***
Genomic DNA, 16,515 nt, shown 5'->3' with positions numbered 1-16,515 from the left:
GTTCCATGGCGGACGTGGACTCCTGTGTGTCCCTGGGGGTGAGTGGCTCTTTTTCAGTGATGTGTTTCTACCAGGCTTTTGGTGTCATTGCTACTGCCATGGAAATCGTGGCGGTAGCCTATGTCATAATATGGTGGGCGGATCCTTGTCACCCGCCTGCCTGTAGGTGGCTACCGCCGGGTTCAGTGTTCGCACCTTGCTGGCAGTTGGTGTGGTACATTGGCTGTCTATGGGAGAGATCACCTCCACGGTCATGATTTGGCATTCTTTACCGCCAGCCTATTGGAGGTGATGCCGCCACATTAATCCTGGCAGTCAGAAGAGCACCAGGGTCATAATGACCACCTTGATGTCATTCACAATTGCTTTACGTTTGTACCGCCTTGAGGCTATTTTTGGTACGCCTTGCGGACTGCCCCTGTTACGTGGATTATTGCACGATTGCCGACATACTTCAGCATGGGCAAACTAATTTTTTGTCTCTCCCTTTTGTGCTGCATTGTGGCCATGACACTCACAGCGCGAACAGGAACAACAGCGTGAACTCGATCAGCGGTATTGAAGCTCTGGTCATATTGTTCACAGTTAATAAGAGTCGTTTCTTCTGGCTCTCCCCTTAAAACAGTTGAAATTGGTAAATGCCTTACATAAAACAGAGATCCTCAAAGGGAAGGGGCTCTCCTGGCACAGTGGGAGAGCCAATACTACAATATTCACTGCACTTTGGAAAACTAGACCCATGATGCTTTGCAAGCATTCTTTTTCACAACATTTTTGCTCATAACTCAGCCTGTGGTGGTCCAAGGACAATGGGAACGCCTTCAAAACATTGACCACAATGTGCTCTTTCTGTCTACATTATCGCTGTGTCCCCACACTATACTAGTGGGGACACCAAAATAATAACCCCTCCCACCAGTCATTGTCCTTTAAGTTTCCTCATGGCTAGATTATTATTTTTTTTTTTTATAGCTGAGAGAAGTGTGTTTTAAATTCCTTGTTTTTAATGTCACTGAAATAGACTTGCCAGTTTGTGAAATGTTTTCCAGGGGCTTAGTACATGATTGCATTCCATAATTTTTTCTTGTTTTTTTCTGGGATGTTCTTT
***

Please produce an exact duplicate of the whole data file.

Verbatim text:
Genomic DNA, 16,515 nt, shown 5'->3' with positions numbered 1-16,515 from the left:
GTTCCATGGCGGACGTGGACTCCTGTGTGTCCCTGGGGGTGAGTGGCTCTTTTTCAGTGATGTGTTTCTACCAGGCTTTTGGTGTCATTGCTACTGCCATGGAAATCGTGGCGGTAGCCTATGTCATAATATGGTGGGCGGATCCTTGTCACCCGCCTGCCTGTAGGTGGCTACCGCCGGGTTCAGTGTTCGCACCTTGCTGGCAGTTGGTGTGGTACATTGGCTGTCTATGGGAGAGATCACCTCCACGGTCATGATTTGGCATTCTTTACCGCCAGCCTATTGGAGGTGATGCCGCCACATTAATCCTGGCAGTCAGAAGAGCACCAGGGTCATAATGACCACCTTGATGTCATTCACAATTGCTTTACGTTTGTACCGCCTTGAGGCTATTTTTGGTACGCCTTGCGGACTGCCCCTGTTACGTGGATTATTGCACGATTGCCGACATACTTCAGCATGGGCAAACTAATTTTTTGTCTCTCCCTTTTGTGCTGCATTGTGGCCATGACACTCACAGCGCGAACAGGAACAACAGCGTGAACTCGATCAGCGGTATTGAAGCTCTGGTCATATTGTTCACAGTTAATAAGAGTCGTTTCTTCTGGCTCTCCCCTTAAAACAGTTGAAATTGGTAAATGCCTTACATAAAACAGAGATCCTCAAAGGGAAGGGGCTCTCCTGGCACAGTGGGAGAGCCAATACTACAATATTCACTGCACTTTGGAAAACTAGACCCATGATGCTTTGCAAGCATTCTTTTTCACAACATTTTTGCTCATAACTCAGCCTGTGGTGGTCCAAGGACAATGGGAACGCCTTCAAAACATTGACCACAATGTGCTCTTTCTGTCTACATTATCGCTGTGTCCCCACACTATACTAGTGGGGACACCAAAATAATAACCCCTCCCACCAGTCATTGTCCTTTAAGTTTCCTCATGGCTAGATTATTATTTTTTTTTTTTATAGCTGAGAGAAGTGTGTTTTAAATTCCTTGTTTTTAATGTCACTGAAATAGACTTGCCAGTTTGTGAAATGTTTTCCAGGGGCTTAGTACATGATTGCATTCCATAATTTTTTCTTGTTTTTTTCTGGGATGTTCTTT